Figure 26 below contains the definition for the data_capture_process entry function. This function runs constantly and simulates the capture of data from the VAM unit every timer-tick. We will use the value 0x1234 to suggest data that is being captured and we will get the current value of the system clock.
We will then store those two values in the temp_memory array, which represents the temporary memory file. The value of the frame_index is advanced by one during each timer-tick, and it wraps around to the beginning when it encounters the last position of the array.
|Figure 26. Function definitions part 2—data_capture_process entry function.|
Figure 27 below contains definitions for the crash_ISR expiration function and the crash_copy_activate expiration function. These two functions are placed together because they are closely related to each other. The crash_ISR function sends the frame_index value and the priority (i.e., 1 for a crash) to the event_notice message queue.
It then activates the crash_copy_scheduler timer, which expires in 12 seconds and then invokes the crash_copy_activate expiration function. The crash_copy_activate function resumes the event_recorder thread and then deactivates the crash_copy_scheduler timer. We do not show the corresponding expiration functions for the unsafe, warning, and manual events because they are quite similar. One difference is that different priority values are associated with these events.
|Figure 27. Function definitions part 3: crash_ISR and crash_copy_scheduler expiration functions.|
Figure 28 below contains the definition for the event_recorder_process entry function, which is part of the event_recorder thread. When this thread is resumed by one of the scheduler timers, this function copies a crash event, an unsafe event, a warning event, or a manual event from temporary memory to protected memory. Following are the operations performed by this function:
1. Get the first message on
2. Extract the frame index and priority for the event from the message.
3. Get the frame in temporary memory (containing the time and captured data) pointed to by the frame index.
4. Compute the copy starting point, which is 12 seconds before the current frame.
5. If protected memory is not full, do the following:
a. Get the mutex.
b. Store the event time and priority in the next available position in protected memory.
c. Store the 24 seconds of frame data from temporary memory to protected memory.
d. Increment the event counter.
e. Release the mutex.
|Figure 28. Function definitions part 4: event_recorder entry function.|
We will not implement the overwrite rules in the case when protected memory is full. These rules depend on the actual file system used, and are left as an exercise for the reader. When protected memory is full, we will display a message to that effect, but will not copy the event.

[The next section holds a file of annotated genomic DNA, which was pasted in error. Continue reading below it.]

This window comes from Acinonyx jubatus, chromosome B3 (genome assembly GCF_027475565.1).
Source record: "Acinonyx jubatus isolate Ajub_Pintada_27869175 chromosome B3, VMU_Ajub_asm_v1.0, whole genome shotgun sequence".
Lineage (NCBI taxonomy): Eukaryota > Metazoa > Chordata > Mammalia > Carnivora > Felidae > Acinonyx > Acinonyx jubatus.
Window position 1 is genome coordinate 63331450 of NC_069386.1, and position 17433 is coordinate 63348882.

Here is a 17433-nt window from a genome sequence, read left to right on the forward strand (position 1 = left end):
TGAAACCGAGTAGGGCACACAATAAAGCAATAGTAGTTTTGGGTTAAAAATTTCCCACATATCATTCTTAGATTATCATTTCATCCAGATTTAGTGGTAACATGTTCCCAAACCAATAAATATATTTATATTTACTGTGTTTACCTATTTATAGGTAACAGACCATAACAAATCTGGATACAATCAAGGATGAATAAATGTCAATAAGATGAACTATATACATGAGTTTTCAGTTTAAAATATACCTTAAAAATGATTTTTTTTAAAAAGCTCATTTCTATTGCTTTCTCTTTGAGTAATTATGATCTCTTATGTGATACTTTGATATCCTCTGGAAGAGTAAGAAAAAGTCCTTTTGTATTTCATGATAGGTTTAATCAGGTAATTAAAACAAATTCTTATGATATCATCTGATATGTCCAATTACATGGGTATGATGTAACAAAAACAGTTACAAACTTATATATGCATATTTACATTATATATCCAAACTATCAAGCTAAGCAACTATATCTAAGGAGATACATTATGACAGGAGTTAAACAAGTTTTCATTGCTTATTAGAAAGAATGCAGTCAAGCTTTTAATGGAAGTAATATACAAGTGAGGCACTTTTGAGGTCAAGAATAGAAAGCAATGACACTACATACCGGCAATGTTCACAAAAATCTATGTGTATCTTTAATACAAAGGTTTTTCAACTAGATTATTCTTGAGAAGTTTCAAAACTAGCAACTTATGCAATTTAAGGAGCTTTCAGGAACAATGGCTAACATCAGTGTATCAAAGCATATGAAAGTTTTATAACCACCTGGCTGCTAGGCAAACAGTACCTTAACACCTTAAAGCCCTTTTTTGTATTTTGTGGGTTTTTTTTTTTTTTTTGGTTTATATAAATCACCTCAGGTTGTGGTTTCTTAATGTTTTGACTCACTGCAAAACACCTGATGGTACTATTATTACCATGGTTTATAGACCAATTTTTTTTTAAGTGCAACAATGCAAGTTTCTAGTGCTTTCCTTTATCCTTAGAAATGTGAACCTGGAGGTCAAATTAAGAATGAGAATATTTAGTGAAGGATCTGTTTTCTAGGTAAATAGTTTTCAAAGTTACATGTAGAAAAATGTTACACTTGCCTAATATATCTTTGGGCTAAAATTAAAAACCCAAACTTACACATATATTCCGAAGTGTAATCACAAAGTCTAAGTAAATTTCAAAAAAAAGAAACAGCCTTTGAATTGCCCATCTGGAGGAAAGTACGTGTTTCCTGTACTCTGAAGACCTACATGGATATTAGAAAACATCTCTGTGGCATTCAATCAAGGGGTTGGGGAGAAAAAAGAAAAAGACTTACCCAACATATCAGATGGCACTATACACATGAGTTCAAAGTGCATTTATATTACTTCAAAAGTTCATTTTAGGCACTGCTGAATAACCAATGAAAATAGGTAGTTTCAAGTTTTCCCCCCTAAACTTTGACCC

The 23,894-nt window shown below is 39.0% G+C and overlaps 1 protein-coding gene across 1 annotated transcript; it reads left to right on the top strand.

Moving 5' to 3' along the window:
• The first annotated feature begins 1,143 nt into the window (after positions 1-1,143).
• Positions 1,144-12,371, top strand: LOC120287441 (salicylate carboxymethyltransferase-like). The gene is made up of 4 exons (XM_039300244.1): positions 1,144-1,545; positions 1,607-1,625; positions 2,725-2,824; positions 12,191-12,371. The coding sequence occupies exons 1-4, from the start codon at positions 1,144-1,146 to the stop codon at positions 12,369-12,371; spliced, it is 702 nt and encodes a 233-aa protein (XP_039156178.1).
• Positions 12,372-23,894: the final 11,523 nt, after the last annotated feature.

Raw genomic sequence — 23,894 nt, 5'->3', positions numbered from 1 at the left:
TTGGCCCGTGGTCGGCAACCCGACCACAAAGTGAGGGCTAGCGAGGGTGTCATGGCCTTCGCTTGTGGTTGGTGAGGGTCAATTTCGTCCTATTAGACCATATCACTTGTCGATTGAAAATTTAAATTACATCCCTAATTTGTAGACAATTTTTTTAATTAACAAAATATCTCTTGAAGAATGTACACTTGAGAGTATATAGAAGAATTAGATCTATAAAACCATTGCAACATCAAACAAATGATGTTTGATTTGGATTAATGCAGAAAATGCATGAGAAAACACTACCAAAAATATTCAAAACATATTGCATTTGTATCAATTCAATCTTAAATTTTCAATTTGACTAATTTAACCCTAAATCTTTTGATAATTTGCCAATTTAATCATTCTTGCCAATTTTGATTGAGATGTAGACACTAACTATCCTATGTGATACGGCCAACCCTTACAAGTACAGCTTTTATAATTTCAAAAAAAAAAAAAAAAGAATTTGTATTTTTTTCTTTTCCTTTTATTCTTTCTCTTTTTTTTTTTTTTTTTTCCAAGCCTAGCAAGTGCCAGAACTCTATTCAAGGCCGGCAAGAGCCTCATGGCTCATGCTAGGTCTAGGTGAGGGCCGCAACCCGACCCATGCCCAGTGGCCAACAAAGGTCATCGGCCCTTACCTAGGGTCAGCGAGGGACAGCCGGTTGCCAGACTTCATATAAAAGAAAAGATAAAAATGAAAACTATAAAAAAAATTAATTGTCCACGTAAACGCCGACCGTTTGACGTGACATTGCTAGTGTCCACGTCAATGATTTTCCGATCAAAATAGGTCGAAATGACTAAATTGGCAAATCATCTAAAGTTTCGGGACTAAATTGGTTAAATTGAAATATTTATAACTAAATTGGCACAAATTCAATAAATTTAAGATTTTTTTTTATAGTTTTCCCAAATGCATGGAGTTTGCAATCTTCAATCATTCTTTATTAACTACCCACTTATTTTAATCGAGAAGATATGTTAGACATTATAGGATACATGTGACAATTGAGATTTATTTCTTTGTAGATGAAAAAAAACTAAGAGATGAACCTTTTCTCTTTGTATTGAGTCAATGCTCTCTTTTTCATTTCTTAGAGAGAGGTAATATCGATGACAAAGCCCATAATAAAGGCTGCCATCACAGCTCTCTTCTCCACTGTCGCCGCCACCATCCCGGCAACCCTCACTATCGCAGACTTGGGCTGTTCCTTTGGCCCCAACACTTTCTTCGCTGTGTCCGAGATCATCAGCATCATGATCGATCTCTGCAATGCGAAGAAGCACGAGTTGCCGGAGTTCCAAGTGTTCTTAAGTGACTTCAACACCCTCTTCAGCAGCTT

Figure 29 below contains the definition for the print_stats expiration function, which is part of the timer called stats_timer. This timer expires every 1,000 timer-ticks and the function displays a statistical summary of the system.
|Figure 29 Function definitions part 5—print_stats expiration function.|
We used only three threads for this case study. The initializer thread initializes the system, the data_capture thread coordinates the capture of data from the VAM unit to temporary memory, and the event_recorder thread copies event data from temporary memory to protected memory.
We created the data_capture thread with the TX_AUTO_START option, so it would become ready immediately after initialization. We created the event_recorder thread with the TX_DON'T_START option, which means it cannot start until it is resumed by an application timer. When the event_recorder thread completes its data copying operation, it suspends itself and remains suspended until it is resumed by a timer.
We used one message queue to store information about events that had
occurred. When the event_recorder
thread is resumed, it takes the first message from the front of the
message queue. This message contains information about the event data
being copied from temporary memory to protected memory.
Although we used only one message queue in this case study, typical applications tend to use a number of message queues. We used one mutex to ensure that the event_recorder thread had exclusive access to protected memory before beginning the copying operation.
We used one memory byte pool to provide space for the thread stacks and for the message queue. This application is an excellent use of a memory byte pool because we need memory space of different sizes for the thread stacks and the message queue.
Furthermore, these entities remain in existence for the life of the system, so there is no possibility of the fragmentation problems that can occur when bytes are repeatedly allocated and released.
We also demonstrated several examples of communication between resources. For example, timers send data to the message queue, a thread receives data from the message queue, a timer activates another timer, a timer resumes a thread, and a thread obtains ownership of a mutex. All these entities interact to form an efficient and effective system.
To read Part 1 in series go to "Defining the video, audio, control constraints."This series is reprinted in two parts from Chapter 14 of "Real-Time Embedded Multithreading, Using ThreadX and ARM" with permission of Elsevier.
Dr. Edward L. Lamie is professor emeritus and former department chair of California State University's Computer Science Department at the Stanislaus Campus. He directs educational services at Express Logic, where he is responsible for development and delivery of customer training.
A complete listing of the system described here is included in Lamie's
book as well as on the CD in the back of the book.